Stephen Colbert to Replace David Letterman, CBS Announces

Stephen Colbert arrives to host a South Carolina primary rally with former Republican Presidential candidate Herman Cain Jason Reed/Reuters

CBS announced Thursday that Stephen Colbert, currently the host of Comedy Central's satirical news program The Colbert Report, has been tapped to replace David Letterman as the host of the Late Show.

"Simply being a guest on David Letterman's show has been a highlight of my career," Colbert said in a press release from CBS. "I never dreamed that I would follow in his footsteps, though everyone in late night follows Dave's lead."

Letterman hosted The Late Show for 21 years and announced his retirement last week.

Colbert's Comedy Central show is a satire of conservative punditry and the 49-year-old comedian conducts interviews in the persona of a bombastic right-winger. It's unlikely he will maintain the character when he moves over to CBS.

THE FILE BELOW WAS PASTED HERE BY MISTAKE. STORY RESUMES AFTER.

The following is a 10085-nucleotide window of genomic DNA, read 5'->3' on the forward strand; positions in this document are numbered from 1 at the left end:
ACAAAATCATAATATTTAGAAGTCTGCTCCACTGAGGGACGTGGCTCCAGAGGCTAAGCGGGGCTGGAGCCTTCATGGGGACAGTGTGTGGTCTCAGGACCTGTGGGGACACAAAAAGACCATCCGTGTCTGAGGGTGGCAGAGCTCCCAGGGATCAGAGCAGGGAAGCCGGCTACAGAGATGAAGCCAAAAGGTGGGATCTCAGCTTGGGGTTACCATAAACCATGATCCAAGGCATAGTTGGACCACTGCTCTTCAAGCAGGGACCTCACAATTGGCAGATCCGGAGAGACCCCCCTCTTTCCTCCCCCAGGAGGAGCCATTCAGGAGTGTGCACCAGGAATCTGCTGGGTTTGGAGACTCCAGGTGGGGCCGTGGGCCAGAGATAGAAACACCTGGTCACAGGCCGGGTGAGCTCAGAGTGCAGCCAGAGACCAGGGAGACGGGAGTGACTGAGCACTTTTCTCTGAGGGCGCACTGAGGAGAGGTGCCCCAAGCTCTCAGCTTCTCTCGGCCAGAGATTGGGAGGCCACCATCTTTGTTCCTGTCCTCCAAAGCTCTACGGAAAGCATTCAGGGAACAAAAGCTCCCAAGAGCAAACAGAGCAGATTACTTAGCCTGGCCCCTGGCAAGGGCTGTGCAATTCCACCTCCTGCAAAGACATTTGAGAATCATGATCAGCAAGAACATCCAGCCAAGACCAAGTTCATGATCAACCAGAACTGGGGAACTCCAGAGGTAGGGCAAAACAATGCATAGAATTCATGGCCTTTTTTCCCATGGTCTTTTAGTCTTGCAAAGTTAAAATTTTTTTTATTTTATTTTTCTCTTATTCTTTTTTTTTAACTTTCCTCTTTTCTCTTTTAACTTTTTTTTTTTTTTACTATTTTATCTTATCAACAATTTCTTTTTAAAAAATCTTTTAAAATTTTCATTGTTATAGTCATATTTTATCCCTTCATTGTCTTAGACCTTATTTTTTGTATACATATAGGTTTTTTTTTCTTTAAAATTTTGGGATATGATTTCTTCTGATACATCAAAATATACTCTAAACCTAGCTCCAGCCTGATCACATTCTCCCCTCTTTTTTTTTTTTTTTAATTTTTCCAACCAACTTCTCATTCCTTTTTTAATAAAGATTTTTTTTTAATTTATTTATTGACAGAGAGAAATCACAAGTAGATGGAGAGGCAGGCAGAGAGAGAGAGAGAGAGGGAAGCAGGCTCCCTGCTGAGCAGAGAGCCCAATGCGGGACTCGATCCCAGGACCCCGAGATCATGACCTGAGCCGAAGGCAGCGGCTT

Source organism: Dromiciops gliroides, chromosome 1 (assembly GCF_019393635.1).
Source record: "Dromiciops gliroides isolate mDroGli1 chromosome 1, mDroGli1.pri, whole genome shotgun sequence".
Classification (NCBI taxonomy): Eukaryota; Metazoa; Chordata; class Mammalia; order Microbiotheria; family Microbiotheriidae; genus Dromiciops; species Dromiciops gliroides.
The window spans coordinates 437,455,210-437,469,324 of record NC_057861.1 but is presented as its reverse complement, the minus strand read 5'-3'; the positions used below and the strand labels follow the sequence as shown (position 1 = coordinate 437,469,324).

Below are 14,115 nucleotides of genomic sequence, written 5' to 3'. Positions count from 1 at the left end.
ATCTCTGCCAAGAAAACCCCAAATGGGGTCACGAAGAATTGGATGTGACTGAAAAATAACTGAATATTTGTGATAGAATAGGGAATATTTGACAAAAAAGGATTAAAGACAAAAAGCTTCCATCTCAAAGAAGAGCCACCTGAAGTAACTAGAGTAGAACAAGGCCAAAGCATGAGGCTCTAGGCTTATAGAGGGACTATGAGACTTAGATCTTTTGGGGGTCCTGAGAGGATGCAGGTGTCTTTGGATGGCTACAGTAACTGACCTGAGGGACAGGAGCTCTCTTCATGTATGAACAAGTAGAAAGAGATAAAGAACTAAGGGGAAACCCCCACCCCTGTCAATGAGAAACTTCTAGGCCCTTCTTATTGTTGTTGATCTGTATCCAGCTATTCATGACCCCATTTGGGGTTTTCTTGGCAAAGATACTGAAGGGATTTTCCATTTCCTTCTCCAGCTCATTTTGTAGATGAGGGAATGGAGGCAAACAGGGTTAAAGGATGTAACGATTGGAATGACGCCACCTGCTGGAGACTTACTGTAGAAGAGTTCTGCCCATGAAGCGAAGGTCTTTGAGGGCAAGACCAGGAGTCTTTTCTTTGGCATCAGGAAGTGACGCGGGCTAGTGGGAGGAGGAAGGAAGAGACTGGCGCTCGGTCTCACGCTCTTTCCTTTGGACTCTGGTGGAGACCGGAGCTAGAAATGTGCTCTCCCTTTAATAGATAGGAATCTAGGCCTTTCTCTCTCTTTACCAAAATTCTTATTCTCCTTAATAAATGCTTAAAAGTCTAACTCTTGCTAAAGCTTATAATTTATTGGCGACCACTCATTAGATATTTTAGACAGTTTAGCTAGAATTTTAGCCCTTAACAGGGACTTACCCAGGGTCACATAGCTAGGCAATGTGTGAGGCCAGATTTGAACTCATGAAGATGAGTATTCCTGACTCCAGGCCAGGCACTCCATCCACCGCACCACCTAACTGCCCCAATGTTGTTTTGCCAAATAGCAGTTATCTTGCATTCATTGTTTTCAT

"He's wonderful in Colbert Report, but he's got gears he hasn't even shown people yet. He would be remarkable," Jon Stewart, the host of Comedy Central's The Daily Show, said in a recent interview with Colbert left The Daily Show for The Colbert Report in 2005.

Some media commentators hoped that CBS would inject some diversity into the late-night lineup by replacing Letterman with the first host who was not a straight, white man. Maybe next time.

But the choice of Colbert is part of a shakeup in late-night TV, a fairly staid genre. Jimmy Fallon replaced Jay Leno at NBC's The Tonight Show.

"Stephen Colbert is one of the most inventive and respected forces on television," Leslie Moonves, the President and CEO of CBS said.